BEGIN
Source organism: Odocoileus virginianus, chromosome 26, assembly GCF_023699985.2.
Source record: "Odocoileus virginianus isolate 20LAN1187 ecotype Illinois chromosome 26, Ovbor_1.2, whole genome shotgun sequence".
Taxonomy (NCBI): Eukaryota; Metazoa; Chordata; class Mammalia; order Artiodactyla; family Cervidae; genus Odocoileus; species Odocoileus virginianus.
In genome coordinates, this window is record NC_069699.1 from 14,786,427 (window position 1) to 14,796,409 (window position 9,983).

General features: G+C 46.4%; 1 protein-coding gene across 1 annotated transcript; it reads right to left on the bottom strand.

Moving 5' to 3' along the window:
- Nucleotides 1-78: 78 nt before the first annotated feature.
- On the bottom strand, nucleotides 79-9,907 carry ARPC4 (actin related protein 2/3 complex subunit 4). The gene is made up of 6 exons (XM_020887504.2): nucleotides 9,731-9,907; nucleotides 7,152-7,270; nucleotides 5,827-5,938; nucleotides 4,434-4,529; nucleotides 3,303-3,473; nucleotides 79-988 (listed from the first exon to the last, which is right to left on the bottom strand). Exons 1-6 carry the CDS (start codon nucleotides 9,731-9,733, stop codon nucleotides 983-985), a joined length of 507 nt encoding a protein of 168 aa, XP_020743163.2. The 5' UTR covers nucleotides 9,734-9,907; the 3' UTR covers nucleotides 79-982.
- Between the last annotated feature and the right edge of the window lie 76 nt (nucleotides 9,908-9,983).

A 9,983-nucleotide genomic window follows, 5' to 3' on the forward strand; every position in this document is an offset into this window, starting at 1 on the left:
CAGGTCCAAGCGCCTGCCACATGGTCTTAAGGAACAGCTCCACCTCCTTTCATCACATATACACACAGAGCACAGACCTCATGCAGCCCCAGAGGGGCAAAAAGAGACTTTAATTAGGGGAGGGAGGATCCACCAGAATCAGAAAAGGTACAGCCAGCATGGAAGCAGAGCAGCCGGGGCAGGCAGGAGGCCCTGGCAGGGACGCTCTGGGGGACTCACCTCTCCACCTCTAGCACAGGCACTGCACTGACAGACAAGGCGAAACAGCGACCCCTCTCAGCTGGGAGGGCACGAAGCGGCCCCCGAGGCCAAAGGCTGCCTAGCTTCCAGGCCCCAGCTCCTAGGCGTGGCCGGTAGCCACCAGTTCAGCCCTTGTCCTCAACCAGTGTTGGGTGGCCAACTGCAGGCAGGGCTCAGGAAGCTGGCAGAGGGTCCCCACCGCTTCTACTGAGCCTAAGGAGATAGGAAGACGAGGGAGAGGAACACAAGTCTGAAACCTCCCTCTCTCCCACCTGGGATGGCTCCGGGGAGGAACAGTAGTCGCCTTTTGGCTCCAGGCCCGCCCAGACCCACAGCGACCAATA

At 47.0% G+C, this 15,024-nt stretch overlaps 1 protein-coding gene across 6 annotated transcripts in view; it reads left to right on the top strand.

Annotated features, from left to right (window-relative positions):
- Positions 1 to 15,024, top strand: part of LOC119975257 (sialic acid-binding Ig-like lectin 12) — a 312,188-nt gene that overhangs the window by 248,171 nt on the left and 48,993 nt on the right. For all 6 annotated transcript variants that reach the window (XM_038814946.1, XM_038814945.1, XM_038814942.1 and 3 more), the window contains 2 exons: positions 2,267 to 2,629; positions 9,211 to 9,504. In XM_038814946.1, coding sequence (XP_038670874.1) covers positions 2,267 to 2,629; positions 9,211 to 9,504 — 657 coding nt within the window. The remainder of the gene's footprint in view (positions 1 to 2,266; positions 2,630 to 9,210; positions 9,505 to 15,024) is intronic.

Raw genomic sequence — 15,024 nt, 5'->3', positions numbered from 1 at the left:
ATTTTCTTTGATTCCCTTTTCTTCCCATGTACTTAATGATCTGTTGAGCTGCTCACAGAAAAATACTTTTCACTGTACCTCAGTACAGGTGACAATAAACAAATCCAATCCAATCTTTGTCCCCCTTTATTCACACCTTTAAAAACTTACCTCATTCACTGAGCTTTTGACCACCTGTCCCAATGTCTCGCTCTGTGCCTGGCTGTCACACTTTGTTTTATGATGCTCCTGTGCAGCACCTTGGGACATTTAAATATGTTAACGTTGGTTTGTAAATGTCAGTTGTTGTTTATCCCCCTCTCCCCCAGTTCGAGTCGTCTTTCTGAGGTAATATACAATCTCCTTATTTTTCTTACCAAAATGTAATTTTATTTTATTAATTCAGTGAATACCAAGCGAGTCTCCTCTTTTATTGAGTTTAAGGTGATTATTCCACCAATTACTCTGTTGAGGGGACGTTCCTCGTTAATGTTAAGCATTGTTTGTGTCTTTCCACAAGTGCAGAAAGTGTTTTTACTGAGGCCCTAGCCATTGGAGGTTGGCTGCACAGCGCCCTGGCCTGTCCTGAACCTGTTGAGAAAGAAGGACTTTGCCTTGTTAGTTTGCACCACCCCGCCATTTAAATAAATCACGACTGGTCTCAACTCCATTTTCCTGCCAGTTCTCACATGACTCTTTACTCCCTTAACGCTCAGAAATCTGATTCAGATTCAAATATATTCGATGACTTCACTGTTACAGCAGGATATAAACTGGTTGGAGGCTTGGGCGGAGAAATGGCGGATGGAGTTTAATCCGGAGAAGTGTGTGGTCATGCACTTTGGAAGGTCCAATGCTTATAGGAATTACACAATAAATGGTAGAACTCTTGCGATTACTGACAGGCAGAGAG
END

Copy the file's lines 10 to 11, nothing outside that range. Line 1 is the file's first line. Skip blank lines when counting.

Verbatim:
A 9,983-nucleotide genomic window follows, 5' to 3' on the forward strand; every position in this document is an offset into this window, starting at 1 on the left:
CAGGTCCAAGCGCCTGCCACATGGTCTTAAGGAACAGCTCCACCTCCTTTCATCACATATACACACAGAGCACAGACCTCATGCAGCCCCAGAGGGGCAAAAAGAGACTTTAATTAGGGGAGGGAGGATCCACCAGAATCAGAAAAGGTACAGCCAGCATGGAAGCAGAGCAGCCGGGGCAGGCAGGAGGCCCTGGCAGGGACGCTCTGGGGGACTCACCTCTCCACCTCTAGCACAGGCACTGCACTGACAGACAAGGCGAAACAGCGACCCCTCTCAGCTGGGAGGGCACGAAGCGGCCCCCGAGGCCAAAGGCTGCCTAGCTTCCAGGCCCCAGCTCCTAGGCGTGGCCGGTAGCCACCAGTTCAGCCCTTGTCCTCAACCAGTGTTGGGTGGCCAACTGCAGGCAGGGCTCAGGAAGCTGGCAGAGGGTCCCCACCGCTTCTACTGAGCCTAAGGAGATAGGAAGACGAGGGAGAGGAACACAAGTCTGAAACCTCCCTCTCTCCCACCTGGGATGGCTCCGGGGAGGAACAGTAGTCGCCTTTTGGCTCCAGGCCCGCCCAGACCCACAGCGACCAATA